File Locking In Go Part I

Go is a very powerful language. It’s a general purpose language that is used in many ways. From building a scalable web application to building reliable system tools.

In this article, we will be talking about File locks in go and how to use them so you can use this article as a reference.

What Is File Lock And Why We Need it?

It can be very cumbersome to deal with shared resources that are used by multiple systems concurrently.
This is different from controlling resources used by a single application where you can use something like mutex or semaphore. We’re talking here about sharing a file and accessing it by multiple systems where there can be a race between them.


The purpose of locking is to secure, manage shared resources, and keep consistency between the shared resources.

Types of Locks:

Shared Lock :
A shared lock is used when there are multiple operations need to access a target simultaneously; those operations will not change the target’s value, e.g., read file content or list directories. Multiple processes can access the file at the same time.
It’s usually used for reading.

Exclusive Lock:
The exclusive lock will allow the resources to be accessed exclusively, which is opposed to a shared lock. Only a single process can access a file at any point in time.
It’s usually used for writing.

Use Case

Imagine that we have multiple applications emitting their logs to a single file; we need to organize this operation from all applications, so they don’t overwrite each other logs. They wait before they start writing their logs to the file.

We will first open the file, acquire a write lock if possible and block if we can’t.

file, err := os.OpenFile("./apps.log", os.O_RDWR|os.O_CREATE, 0666)
// handle err
defer file.Close()

We opened a file with write access. Note that we create the file if it doesn’t exist.

err := syscall.Flock(int(file.Fd()), syscall.LOCK_EX)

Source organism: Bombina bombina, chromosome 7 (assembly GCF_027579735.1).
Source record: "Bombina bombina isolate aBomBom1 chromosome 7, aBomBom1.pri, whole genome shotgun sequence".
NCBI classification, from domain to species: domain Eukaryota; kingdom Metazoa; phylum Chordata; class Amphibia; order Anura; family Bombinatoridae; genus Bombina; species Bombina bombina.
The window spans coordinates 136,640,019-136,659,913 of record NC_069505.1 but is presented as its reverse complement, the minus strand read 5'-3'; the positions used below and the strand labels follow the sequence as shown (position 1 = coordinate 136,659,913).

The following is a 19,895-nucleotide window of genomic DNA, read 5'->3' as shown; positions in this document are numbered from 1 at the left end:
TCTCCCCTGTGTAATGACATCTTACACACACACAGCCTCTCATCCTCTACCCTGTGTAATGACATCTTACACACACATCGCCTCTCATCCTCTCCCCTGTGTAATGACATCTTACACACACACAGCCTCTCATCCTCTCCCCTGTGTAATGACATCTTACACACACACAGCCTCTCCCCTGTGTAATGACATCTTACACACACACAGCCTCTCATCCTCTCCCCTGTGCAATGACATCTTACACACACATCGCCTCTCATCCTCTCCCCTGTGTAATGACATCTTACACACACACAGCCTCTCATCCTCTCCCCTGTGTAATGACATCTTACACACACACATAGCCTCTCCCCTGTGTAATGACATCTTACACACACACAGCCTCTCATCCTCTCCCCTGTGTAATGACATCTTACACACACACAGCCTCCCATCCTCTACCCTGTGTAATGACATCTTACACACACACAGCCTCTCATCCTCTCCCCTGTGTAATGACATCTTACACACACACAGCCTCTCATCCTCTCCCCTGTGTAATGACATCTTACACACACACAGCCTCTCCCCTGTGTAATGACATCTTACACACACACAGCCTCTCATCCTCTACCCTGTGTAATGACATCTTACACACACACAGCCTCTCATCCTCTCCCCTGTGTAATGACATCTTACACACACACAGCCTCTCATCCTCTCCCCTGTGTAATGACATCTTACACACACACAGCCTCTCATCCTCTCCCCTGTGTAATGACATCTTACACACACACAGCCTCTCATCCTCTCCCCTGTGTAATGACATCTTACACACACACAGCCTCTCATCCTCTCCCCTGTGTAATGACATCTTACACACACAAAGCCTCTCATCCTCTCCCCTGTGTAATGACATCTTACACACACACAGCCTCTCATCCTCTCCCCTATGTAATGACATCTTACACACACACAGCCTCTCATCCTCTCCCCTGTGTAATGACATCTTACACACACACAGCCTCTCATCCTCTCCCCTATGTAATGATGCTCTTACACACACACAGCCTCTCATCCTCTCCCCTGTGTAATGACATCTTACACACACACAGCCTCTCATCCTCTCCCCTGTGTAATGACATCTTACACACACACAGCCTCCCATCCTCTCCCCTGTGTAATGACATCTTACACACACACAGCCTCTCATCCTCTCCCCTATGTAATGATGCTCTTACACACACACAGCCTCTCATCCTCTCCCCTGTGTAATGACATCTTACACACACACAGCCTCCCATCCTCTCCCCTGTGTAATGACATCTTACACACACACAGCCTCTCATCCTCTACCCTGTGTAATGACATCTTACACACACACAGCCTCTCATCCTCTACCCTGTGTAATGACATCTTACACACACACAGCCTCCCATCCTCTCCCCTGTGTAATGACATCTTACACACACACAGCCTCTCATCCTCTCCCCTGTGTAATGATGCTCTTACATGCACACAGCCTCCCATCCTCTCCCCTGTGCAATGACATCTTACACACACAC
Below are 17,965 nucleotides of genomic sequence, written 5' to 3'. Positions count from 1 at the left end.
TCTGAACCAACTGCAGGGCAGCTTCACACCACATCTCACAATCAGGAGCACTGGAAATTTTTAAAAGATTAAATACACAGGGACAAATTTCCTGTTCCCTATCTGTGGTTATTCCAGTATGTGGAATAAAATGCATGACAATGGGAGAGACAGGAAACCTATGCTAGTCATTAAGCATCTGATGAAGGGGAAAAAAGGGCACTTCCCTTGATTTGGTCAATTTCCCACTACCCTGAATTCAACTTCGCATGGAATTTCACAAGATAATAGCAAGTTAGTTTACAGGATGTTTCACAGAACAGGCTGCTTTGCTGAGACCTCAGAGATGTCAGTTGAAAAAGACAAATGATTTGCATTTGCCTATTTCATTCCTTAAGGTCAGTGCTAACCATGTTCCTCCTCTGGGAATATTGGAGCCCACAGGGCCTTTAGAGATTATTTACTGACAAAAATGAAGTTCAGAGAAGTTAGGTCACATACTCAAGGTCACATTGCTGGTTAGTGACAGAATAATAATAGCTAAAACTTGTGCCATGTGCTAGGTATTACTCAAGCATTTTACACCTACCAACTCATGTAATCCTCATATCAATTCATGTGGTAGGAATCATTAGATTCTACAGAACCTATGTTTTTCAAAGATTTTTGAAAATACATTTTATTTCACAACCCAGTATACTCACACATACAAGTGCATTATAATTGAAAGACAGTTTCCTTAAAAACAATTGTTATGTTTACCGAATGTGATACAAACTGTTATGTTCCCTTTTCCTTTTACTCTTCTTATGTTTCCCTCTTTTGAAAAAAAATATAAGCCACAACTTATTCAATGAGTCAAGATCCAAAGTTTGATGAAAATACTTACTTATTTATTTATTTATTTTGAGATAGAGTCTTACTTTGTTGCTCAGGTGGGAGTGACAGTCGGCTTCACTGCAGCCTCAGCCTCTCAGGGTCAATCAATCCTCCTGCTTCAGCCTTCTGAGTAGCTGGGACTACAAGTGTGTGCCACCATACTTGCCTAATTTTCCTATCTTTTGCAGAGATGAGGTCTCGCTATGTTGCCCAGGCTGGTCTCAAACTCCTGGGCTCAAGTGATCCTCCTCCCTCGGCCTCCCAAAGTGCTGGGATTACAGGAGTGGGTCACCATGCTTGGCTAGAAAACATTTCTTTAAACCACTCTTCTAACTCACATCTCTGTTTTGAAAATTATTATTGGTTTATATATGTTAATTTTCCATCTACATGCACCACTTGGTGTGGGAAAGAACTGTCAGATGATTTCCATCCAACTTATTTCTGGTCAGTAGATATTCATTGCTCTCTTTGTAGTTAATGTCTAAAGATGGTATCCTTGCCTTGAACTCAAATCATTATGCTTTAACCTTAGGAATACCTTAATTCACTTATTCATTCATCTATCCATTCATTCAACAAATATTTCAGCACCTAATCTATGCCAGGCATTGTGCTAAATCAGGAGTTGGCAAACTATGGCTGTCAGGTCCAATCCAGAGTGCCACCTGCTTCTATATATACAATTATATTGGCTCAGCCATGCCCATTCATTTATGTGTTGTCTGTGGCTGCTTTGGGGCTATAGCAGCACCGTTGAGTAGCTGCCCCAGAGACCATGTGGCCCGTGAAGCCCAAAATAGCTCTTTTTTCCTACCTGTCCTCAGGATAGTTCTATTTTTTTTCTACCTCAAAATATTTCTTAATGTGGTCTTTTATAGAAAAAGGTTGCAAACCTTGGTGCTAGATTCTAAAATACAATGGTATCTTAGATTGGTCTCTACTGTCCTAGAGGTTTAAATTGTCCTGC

We have two options to lock the file, we can either use LOCK_EX, which will make an “Exclusive” lock, and this means only one application can access the file at a time, and the others will be blocked and waiting for it to finish.
There is another type called syscall.LOCK_SH, it’s the “shared” lock that we referred to earlier.

Calling exclusive lock will block until we acquire a lock. If you don’t want to wait for some reason, be it you will accumulate more locks and call it after some time, or you will have another plan, in this case, you can use the non-blocking flag combined with exclusive flag “syscall.LOCK_EX|syscall.LOCK_NB”.

func main() {
   if err := lockFile("./app.log"); err != nil {

func lockFile(fileName string) error {
   file, err := os.OpenFile(fileName, os.O_APPEND|os.O_WRONLY|os.O_CREATE, 0666)
   if err != nil {
      return err
   defer file.Close()

   if err := syscall.Flock(int(file.Fd()), syscall.LOCK_EX); err != nil {
      return err
   defer syscall.Flock(int(file.Fd()), syscall.LOCK_UN)

   fmt.Println("Trying to lock again")
   file2, err := os.OpenFile(fileName, os.O_APPEND|os.O_WRONLY|os.O_CREATE, 0666)
   err = syscall.Flock(int(file2.Fd()), syscall.LOCK_EX|syscall.LOCK_NB)
   if err == nil {
      return nil

   if errors.Is(err, syscall.EAGAIN) {
      fmt.Println("File is already locked")
   return err

In the code above, we opened the app.log file and acquired an exclusive lock for it. Then we tried to acquire another exclusive lock. Since we already have a lock, the system returned “syscall.EAGAIN”, which means the resource is not available now because another process acquired it.

In Part II, we will explain a more complex use case where we will download online resources on disk and share it between application instances.


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Ahmed Magdy

Software Developer

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Ahmed Magdy

Software Developer

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